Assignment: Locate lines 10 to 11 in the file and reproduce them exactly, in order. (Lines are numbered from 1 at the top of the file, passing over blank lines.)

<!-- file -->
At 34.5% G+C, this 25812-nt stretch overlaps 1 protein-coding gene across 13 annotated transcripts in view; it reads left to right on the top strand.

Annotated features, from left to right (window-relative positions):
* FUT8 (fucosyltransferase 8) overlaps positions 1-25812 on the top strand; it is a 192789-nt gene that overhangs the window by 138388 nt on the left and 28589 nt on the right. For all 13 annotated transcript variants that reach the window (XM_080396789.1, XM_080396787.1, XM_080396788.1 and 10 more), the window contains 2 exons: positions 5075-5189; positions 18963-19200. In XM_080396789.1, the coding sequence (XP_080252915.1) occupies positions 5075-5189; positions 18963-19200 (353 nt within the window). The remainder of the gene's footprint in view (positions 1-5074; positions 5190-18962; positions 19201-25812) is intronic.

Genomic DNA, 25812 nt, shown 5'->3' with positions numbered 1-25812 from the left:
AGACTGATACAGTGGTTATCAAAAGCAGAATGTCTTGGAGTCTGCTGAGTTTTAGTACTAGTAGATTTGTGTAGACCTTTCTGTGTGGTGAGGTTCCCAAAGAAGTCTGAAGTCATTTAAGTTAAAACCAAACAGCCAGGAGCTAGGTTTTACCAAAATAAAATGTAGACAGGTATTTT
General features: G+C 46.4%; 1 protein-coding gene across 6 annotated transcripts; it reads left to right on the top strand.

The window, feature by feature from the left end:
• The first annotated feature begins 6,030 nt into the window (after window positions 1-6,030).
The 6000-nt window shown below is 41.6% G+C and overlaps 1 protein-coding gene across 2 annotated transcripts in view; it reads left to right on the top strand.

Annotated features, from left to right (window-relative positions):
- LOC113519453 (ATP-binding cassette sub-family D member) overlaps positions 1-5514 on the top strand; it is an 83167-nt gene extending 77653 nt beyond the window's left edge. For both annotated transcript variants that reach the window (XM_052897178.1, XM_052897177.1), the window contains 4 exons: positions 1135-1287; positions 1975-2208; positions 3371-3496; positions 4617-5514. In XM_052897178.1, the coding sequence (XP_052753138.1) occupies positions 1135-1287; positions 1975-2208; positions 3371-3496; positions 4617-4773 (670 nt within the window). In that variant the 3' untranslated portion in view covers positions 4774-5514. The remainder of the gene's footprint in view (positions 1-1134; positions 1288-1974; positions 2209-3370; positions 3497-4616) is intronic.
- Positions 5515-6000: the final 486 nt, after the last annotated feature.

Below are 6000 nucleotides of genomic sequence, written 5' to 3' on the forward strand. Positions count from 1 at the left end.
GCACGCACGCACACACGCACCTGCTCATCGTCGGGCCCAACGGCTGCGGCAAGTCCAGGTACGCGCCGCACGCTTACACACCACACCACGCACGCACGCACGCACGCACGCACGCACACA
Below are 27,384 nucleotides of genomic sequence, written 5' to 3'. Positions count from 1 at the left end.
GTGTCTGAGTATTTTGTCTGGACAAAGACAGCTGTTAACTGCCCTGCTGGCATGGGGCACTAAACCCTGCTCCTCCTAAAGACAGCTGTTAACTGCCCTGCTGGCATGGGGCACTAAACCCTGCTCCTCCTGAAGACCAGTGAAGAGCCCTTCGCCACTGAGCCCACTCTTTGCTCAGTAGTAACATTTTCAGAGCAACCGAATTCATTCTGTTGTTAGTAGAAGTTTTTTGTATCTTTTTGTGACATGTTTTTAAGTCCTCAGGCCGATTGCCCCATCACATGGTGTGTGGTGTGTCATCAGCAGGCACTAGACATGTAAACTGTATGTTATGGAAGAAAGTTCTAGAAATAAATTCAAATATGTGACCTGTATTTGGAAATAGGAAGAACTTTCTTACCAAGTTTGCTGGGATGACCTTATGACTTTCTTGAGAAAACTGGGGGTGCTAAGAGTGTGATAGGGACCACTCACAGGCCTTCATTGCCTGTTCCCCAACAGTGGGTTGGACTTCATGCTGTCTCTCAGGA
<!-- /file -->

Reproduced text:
Annotated features, from left to right (window-relative positions):
- LOC113519453 (ATP-binding cassette sub-family D member) overlaps positions 1-5514 on the top strand; it is an 83167-nt gene extending 77653 nt beyond the window's left edge. For both annotated transcript variants that reach the window (XM_052897178.1, XM_052897177.1), the window contains 4 exons: positions 1135-1287; positions 1975-2208; positions 3371-3496; positions 4617-5514. In XM_052897178.1, the coding sequence (XP_052753138.1) occupies positions 1135-1287; positions 1975-2208; positions 3371-3496; positions 4617-4773 (670 nt within the window). In that variant the 3' untranslated portion in view covers positions 4774-5514. The remainder of the gene's footprint in view (positions 1-1134; positions 1288-1974; positions 2209-3370; positions 3497-4616) is intronic.